Sunday, July 5

Bike Shoes for the Rest of Us

One of my engineers bought his first "real road bike" last fall. He went to a large bike store over in Dallas County. Never been there myself. They fixed him up, not even trying to talk him into a Exotimundi Carbone Speciale. They did, however, sell him stiff road shoes with external cleats, telling him that's what he needed for a road bike. Now, if he gets off his bike, he waddles around like a duck - like the other roadies. This is a guy who may never ride more than ten or twenty miles at a time, mainly along paths or on charity rides.

The bulk of my bike mileage is commuting. The distance is far enough that my main concern is whether I can afford the time. One thing about commuting is that you have to do a little walking when you get to work. If you stop somewhere, you have to do a little walking. My bikes all have either spd pedals or toe clips, even my road bike. I wouldn't argue if you claimed that Eggbeaters might have been a better choice, but the pedals are bought & paid for. Mainly, the recessed spd clips let me walk like a human being. I could wear the bike shoes all day if necessary, although the reflective features give "high visibility" a whole new meaning in an office environment.


Keri said...

I've long had a beef with the bike shops for telling people they have to have road cleats with their road bike. A few years ago a woman in our training program bought some used SPD pedals and went into the bike shop for shoes. She was told those are mountain bike pedals, she needed road bike pedals and shoes. She ended up leaving the shop shoeless and confused. Came back to the next training session still with platform pedals saying the bike shop told her she had the wrong pedals.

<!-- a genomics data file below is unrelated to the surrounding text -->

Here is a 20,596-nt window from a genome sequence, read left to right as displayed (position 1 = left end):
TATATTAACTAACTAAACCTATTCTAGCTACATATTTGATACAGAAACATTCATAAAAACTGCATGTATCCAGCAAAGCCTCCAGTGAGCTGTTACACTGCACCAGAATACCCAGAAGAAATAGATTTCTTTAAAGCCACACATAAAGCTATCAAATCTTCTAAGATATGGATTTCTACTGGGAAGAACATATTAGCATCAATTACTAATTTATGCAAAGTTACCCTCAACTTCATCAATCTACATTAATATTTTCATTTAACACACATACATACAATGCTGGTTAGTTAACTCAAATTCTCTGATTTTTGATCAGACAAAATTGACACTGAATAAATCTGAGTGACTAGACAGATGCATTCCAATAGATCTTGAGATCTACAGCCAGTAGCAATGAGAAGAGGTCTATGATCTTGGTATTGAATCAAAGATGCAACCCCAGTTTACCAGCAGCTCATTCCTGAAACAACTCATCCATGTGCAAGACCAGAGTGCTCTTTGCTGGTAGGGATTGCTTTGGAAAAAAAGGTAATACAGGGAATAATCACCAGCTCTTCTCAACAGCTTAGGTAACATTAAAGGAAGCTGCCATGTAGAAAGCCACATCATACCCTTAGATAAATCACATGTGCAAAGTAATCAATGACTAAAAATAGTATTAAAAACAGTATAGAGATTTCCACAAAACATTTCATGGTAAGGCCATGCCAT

I always recommend newbies get SPDs, even if they decide to get road pedals later. on-sided Road pedals are very frustrating for someone who has never been clipped in before. The spring tension can't be loosened enough for an easy last-second exit. They fall a lot and get discouraged.

I've used both kinds of pedals and I've come to hate roadbike pedals. They're harder to clip into when accelerating from a red light. And the cleats are a pain in the butt to walk in.

It's funny you're writing about shoes. I just went out for a little recreational ride and was contemplating a shoe post all the way back. I recently bought a pair of shimano sandals and am finding the shoe bed is miserably uncomfortable after about 10 miles.

My regular commuting shoes are pearl izumis, I can wear them all day and feel like I'm wearing regular shoes.

Steve A said...

My road bike uses real purty single-sided SPD Wellgo pedals. Buddy uses double-sided Ritchie pedals. Single-sided pedals are almost second nature for people used to toe clips.

I will keep those Pearl Izumis in mind when it comes time to replace my Specialized Sonoma shoes. I'd be willing to trade off a little more than optimum walking stiffness for better support while cycling. I'm also keeping my eyes open for a good pair of "big tread/colder weather" jobbies. Cyclocross season will be here before we know it - and my feet got real cold at times last winter.

Rantwick said...

Another commuter, another pair of recessed spd shoes. Mine look kind of like low-cut, light weight hikers, and are made by Louis Garneau.

My summer fixed bike has 2-sided spd pedals, while my Winter bike has Wellgos with a good size platform on one side and the spd cleat on the other... (I don't know if that's what Steve A was describing) in certain snow and ice conditions you simply can't be clipped in if you want stay upright, but most of the time you certainly can.

Steve A said...

My Wellgos are, as I recall, the MG8 model. They have the spd cleat on one side no platform at all on the other.

This seems like "bike shoe day" today! Commuteorlando's got Keri Caffrey holding forth on spd sandals. Golly, now we need an spd post on the Rantwick blog.

Rantwick said...

There's a winter boot/shoe (spd) that I've been meaingin to review... might be a little overkill for your winters though.

Steve A said...

I'd certainly be interested in hearing about winter gear from a true expert, though probably not this month or next. It was cold today. Barely got up to 33 (C).

Cold piggies, to me, are a much bigger deterrent to cycle commuting than 38+ temperatures.

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